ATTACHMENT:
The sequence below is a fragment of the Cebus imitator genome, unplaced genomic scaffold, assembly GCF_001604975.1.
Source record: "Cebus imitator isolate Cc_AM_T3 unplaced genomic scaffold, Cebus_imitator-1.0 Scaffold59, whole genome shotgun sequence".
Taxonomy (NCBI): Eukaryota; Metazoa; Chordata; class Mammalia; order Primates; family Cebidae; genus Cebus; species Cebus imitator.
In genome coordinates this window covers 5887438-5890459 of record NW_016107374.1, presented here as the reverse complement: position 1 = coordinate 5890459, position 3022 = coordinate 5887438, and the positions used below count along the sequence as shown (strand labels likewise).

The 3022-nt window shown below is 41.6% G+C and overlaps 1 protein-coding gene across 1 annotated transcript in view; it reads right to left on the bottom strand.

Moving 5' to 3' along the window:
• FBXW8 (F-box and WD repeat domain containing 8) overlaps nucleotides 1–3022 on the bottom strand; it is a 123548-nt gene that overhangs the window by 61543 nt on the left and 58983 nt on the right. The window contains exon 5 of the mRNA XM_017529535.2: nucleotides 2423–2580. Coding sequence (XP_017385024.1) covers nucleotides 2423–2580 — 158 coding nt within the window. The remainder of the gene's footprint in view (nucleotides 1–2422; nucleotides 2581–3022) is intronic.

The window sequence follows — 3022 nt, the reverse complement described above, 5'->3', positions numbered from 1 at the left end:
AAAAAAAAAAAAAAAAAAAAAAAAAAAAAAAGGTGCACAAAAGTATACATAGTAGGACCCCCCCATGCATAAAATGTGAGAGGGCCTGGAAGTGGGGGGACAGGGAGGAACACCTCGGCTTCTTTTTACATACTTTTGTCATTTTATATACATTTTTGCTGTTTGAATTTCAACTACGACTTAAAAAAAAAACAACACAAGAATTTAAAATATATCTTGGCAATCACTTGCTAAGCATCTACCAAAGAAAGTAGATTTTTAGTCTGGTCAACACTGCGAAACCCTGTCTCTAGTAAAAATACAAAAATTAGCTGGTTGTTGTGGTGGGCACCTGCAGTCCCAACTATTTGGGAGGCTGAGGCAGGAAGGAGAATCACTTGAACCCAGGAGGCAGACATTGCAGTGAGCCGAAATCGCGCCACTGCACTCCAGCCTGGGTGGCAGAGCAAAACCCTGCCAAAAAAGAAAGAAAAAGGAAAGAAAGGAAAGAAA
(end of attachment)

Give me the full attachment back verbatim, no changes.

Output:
The sequence below is a fragment of the Cebus imitator genome, unplaced genomic scaffold, assembly GCF_001604975.1.
Source record: "Cebus imitator isolate Cc_AM_T3 unplaced genomic scaffold, Cebus_imitator-1.0 Scaffold59, whole genome shotgun sequence".
Taxonomy (NCBI): Eukaryota; Metazoa; Chordata; class Mammalia; order Primates; family Cebidae; genus Cebus; species Cebus imitator.
In genome coordinates this window covers 5887438-5890459 of record NW_016107374.1, presented here as the reverse complement: position 1 = coordinate 5890459, position 3022 = coordinate 5887438, and the positions used below count along the sequence as shown (strand labels likewise).

The 3022-nt window shown below is 41.6% G+C and overlaps 1 protein-coding gene across 1 annotated transcript in view; it reads right to left on the bottom strand.

Moving 5' to 3' along the window:
• FBXW8 (F-box and WD repeat domain containing 8) overlaps nucleotides 1–3022 on the bottom strand; it is a 123548-nt gene that overhangs the window by 61543 nt on the left and 58983 nt on the right. The window contains exon 5 of the mRNA XM_017529535.2: nucleotides 2423–2580. Coding sequence (XP_017385024.1) covers nucleotides 2423–2580 — 158 coding nt within the window. The remainder of the gene's footprint in view (nucleotides 1–2422; nucleotides 2581–3022) is intronic.

The window sequence follows — 3022 nt, the reverse complement described above, 5'->3', positions numbered from 1 at the left end:
AAAAAAAAAAAAAAAAAAAAAAAAAAAAAAAGGTGCACAAAAGTATACATAGTAGGACCCCCCCATGCATAAAATGTGAGAGGGCCTGGAAGTGGGGGGACAGGGAGGAACACCTCGGCTTCTTTTTACATACTTTTGTCATTTTATATACATTTTTGCTGTTTGAATTTCAACTACGACTTAAAAAAAAAACAACACAAGAATTTAAAATATATCTTGGCAATCACTTGCTAAGCATCTACCAAAGAAAGTAGATTTTTAGTCTGGTCAACACTGCGAAACCCTGTCTCTAGTAAAAATACAAAAATTAGCTGGTTGTTGTGGTGGGCACCTGCAGTCCCAACTATTTGGGAGGCTGAGGCAGGAAGGAGAATCACTTGAACCCAGGAGGCAGACATTGCAGTGAGCCGAAATCGCGCCACTGCACTCCAGCCTGGGTGGCAGAGCAAAACCCTGCCAAAAAAGAAAGAAAAAGGAAAGAAAGGAAAGAAA